Thanks for your responses to my request for family treasure stories. I’d like to share a few of them with you.
- Annette Fulford of British Columbia, Canada, wrote: Among my favorite family treasures is a cameo brooch my grandmother received from her parents about 1920. It was reportedly purchased in Italy when her parents left England to live there between 1920 and 1923. It was a special purchase for my grandmother, who married in 1919 and was now living in Canada. Unfortunately, I did’t know where in Italy my great-grandparents lived, and when I asked family members, none of them knew.
Then in 1998, I came across a family photo of a woman. On the back it read “Ann in the Hotel Garden-Rapallo.” After discovering that Rapallo was on the coast of Italy, I surmised that this was a photo of my grandmother’s sister-in-law Ann Gibson. I sent a copy of the photo to Ann’s daughter in England to ask if my assumption was correct.
The daughter wrote back and told me that the picture was indeed her mother. She took the photo herself. After WWII her family took a vacation to Rapallo, Italy, to visit the town where her father stayed as a young man with his parents (my great-grandparents). The cameo is beautifultoo beautiful to keep hidden away in a jewelry box. I wear it as often as I possibly can.
- Margaret Blanchard wrote: My husband is the youngest of three. His sister, the oldest child, died in 1924 at the age of 18 months. For years, their mother kept the dress and shoes that Gracie wore the last day she played outside. When we received them, they were wrapped in waxed papertiny shoes still scuffed and dirty and a little white cotton dress sewn by hand with love in each small stitch. I have no idea exactly what to do with them. I think it would be nice to display them, but I’m a little afraid to try that.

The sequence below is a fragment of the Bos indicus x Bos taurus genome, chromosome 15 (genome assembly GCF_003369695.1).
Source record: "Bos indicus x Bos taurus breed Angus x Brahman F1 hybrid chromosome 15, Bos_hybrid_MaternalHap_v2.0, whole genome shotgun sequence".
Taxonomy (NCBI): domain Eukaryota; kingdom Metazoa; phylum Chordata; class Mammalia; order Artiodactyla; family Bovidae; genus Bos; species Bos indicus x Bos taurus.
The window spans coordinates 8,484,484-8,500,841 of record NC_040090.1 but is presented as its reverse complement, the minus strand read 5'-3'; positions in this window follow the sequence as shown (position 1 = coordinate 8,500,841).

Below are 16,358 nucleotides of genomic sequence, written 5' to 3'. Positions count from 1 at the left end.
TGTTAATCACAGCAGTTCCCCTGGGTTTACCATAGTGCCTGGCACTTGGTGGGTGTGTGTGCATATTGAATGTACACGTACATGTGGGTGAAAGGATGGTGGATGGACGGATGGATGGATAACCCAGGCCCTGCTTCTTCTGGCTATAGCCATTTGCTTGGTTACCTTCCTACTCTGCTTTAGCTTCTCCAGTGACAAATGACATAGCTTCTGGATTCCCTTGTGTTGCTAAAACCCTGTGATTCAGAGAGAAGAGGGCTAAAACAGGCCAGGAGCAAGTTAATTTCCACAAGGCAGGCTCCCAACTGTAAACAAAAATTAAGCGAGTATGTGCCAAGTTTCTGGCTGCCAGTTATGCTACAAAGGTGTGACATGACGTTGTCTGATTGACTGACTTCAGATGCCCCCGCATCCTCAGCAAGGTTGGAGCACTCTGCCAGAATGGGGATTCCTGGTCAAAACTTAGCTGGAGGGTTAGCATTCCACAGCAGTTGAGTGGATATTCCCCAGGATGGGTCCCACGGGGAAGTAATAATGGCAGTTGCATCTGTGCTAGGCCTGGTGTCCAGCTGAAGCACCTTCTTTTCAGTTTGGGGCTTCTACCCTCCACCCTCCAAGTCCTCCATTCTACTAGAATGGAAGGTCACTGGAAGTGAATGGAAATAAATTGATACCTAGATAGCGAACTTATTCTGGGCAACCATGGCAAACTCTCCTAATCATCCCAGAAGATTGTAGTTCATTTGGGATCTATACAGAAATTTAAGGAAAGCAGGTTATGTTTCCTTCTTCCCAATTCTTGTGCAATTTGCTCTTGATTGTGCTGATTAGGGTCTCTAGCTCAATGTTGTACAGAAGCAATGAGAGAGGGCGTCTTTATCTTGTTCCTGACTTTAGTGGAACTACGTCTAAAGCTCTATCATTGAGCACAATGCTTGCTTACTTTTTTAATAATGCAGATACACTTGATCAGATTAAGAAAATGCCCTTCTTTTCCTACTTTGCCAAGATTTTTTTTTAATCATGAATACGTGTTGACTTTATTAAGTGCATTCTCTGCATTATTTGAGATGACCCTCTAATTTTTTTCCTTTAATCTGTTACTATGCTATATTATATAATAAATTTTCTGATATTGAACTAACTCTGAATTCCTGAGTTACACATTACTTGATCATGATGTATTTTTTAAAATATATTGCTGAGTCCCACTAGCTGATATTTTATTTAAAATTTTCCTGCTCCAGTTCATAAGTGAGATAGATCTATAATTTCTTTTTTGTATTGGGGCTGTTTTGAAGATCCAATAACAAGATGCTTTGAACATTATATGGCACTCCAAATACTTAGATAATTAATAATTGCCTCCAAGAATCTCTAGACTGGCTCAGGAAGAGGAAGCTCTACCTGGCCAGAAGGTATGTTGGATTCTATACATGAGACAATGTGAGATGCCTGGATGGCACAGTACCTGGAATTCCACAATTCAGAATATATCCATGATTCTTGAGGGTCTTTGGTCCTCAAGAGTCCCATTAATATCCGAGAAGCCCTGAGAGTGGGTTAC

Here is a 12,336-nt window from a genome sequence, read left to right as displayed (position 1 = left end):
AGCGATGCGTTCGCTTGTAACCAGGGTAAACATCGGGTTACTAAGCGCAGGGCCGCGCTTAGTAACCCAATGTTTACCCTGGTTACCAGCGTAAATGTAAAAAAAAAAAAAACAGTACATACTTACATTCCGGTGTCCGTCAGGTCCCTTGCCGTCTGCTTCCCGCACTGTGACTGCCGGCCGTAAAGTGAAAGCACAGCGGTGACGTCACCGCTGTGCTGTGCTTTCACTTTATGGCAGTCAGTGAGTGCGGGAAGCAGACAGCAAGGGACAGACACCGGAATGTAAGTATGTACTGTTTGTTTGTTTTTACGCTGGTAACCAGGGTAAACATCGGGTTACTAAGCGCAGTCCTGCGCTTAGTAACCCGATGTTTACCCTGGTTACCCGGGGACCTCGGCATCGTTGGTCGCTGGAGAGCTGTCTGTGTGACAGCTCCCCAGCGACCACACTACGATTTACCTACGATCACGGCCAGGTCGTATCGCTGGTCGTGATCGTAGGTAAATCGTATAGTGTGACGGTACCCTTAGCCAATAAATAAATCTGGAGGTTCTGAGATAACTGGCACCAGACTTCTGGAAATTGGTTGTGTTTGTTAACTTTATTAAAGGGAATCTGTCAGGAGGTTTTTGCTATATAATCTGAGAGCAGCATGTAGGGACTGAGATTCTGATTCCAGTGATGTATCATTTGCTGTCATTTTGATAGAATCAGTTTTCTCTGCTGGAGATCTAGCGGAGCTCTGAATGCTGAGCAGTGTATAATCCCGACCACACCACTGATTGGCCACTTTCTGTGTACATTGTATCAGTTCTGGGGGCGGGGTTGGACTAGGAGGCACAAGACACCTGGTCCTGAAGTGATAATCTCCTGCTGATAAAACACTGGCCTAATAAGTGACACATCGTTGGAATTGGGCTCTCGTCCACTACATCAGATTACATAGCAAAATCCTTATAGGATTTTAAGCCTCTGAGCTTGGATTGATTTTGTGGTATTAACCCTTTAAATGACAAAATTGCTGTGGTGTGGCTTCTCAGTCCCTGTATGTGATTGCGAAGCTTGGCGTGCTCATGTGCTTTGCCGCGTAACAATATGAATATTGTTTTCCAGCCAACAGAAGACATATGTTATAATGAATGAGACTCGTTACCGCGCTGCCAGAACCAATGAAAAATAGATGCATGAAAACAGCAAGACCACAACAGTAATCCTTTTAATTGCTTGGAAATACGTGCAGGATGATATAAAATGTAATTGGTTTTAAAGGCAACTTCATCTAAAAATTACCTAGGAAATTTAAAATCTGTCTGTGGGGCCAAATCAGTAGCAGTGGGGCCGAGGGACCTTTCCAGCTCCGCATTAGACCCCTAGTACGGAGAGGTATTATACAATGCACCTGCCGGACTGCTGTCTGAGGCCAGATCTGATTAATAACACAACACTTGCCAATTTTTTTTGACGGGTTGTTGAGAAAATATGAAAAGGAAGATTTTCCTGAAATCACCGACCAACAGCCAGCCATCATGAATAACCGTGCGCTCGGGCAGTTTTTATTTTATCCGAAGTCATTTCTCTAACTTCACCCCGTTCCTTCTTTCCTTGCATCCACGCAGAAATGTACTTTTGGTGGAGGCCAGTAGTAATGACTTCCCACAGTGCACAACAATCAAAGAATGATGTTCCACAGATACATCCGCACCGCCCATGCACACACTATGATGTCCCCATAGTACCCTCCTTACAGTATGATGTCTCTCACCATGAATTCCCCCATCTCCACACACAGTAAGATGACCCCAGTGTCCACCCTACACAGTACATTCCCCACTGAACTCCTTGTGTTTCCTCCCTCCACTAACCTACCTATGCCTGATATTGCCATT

I also have a picture of Gracie in a frame that was made by her grandmother. They had no money to purchase a frame so she made one of twigs and vines found on the farm they worked in south Florida. We’d also like to preserve the frame, along with the little dress and shoes.
- Peggy Kaiser wrote: I wanted to send you the pictures of the quilt that I made for my daughter, Sarah, for graduation. I had friends and relatives sign quilt squares with a permanent fabric marker. The secret to writing on fabric is to iron freezer paper on the back. It stablizes the fabric so it’s easier to write on. It was a great way to make a memory quilt with modern conveniences.